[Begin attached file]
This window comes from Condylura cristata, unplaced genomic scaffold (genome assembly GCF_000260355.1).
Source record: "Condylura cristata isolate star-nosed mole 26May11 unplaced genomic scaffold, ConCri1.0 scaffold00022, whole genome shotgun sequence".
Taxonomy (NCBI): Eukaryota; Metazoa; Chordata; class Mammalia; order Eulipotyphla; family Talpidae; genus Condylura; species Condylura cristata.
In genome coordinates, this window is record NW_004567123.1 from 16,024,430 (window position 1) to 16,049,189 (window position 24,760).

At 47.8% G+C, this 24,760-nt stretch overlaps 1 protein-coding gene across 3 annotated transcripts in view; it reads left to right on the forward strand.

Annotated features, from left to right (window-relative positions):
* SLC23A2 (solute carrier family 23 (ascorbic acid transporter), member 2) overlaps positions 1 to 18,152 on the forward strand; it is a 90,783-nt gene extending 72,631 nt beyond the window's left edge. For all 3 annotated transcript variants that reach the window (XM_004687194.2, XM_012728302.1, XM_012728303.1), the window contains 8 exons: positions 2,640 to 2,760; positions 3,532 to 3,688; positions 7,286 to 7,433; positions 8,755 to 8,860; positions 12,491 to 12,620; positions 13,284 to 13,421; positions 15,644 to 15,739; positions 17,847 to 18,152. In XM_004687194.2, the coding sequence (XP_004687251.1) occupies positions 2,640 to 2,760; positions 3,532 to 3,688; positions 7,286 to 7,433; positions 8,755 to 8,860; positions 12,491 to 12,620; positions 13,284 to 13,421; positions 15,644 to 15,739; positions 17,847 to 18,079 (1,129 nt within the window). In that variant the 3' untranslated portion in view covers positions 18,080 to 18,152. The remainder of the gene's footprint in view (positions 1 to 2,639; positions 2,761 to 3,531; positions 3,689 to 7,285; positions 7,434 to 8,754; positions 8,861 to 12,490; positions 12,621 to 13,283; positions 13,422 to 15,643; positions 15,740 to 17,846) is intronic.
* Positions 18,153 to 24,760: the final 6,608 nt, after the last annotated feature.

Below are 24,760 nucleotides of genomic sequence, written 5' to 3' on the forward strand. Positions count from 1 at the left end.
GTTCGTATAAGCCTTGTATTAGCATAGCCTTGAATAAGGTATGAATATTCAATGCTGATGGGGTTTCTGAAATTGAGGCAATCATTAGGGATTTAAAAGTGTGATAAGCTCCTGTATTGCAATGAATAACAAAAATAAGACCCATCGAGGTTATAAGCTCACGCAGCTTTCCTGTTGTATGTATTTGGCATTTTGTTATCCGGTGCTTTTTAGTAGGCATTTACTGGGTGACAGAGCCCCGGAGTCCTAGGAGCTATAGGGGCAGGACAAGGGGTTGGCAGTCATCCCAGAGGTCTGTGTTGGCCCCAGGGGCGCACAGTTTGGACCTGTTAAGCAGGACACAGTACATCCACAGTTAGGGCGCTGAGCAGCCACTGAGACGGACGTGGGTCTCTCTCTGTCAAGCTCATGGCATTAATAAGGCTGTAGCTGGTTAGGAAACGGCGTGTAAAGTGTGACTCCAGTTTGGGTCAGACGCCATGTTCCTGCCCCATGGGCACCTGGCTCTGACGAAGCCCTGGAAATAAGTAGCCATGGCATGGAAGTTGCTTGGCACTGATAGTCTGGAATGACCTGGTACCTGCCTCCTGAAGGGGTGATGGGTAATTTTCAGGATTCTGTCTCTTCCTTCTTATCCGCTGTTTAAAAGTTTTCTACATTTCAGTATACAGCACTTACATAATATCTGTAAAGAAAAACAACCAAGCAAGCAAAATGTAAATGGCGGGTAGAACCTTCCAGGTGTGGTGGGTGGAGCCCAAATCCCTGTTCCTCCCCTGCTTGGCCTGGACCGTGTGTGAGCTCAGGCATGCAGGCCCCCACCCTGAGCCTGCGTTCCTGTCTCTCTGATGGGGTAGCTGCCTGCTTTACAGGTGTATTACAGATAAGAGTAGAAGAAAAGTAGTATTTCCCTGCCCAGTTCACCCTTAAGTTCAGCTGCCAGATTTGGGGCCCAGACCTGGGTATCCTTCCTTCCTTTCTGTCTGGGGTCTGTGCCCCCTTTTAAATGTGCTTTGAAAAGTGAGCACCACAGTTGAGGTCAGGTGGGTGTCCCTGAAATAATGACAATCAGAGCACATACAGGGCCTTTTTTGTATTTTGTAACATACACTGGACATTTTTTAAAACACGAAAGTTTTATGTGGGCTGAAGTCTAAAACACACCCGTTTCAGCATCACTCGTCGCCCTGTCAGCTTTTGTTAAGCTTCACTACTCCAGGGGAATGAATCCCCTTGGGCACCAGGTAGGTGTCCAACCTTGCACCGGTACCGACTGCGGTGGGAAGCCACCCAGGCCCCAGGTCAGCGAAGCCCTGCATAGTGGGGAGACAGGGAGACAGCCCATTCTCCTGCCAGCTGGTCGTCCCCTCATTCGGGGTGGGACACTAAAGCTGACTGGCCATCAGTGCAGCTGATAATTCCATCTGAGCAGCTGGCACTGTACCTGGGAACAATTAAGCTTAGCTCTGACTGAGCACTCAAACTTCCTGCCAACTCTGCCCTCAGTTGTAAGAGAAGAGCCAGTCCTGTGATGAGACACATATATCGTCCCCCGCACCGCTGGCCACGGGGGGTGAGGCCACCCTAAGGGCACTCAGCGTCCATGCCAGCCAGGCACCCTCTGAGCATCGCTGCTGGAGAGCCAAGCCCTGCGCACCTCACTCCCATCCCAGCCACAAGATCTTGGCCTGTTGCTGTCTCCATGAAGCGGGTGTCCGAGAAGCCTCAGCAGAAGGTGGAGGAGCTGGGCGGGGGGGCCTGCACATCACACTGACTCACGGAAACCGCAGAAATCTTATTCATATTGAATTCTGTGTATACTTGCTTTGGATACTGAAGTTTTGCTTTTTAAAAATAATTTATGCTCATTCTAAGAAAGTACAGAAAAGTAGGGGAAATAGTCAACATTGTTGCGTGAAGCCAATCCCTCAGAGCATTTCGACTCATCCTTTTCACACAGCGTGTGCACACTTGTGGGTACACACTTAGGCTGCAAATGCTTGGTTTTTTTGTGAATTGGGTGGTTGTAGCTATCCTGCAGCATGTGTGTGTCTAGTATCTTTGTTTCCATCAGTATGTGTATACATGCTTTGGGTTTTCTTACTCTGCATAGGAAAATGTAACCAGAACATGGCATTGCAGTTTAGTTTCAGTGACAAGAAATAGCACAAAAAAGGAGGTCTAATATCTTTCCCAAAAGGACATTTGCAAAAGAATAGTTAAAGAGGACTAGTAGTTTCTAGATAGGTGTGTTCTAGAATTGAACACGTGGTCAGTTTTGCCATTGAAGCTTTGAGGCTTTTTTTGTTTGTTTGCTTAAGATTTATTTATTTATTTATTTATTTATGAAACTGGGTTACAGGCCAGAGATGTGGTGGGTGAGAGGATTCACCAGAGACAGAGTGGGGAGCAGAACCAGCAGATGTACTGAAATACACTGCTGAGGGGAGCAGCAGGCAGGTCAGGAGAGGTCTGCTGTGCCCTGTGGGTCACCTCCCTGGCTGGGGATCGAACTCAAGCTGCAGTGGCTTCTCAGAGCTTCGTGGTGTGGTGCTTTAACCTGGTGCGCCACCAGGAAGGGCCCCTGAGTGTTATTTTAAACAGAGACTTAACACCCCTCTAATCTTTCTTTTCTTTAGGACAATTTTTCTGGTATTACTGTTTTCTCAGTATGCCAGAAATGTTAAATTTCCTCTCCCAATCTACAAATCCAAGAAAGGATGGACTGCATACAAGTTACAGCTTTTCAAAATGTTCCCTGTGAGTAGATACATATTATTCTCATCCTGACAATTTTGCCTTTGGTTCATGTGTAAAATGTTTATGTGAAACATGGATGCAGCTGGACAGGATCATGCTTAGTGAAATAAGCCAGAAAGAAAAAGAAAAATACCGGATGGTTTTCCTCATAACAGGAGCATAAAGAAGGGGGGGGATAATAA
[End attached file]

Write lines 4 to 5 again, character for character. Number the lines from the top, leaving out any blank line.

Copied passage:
In genome coordinates, this window is record NW_004567123.1 from 16,024,430 (window position 1) to 16,049,189 (window position 24,760).

At 47.8% G+C, this 24,760-nt stretch overlaps 1 protein-coding gene across 3 annotated transcripts in view; it reads left to right on the forward strand.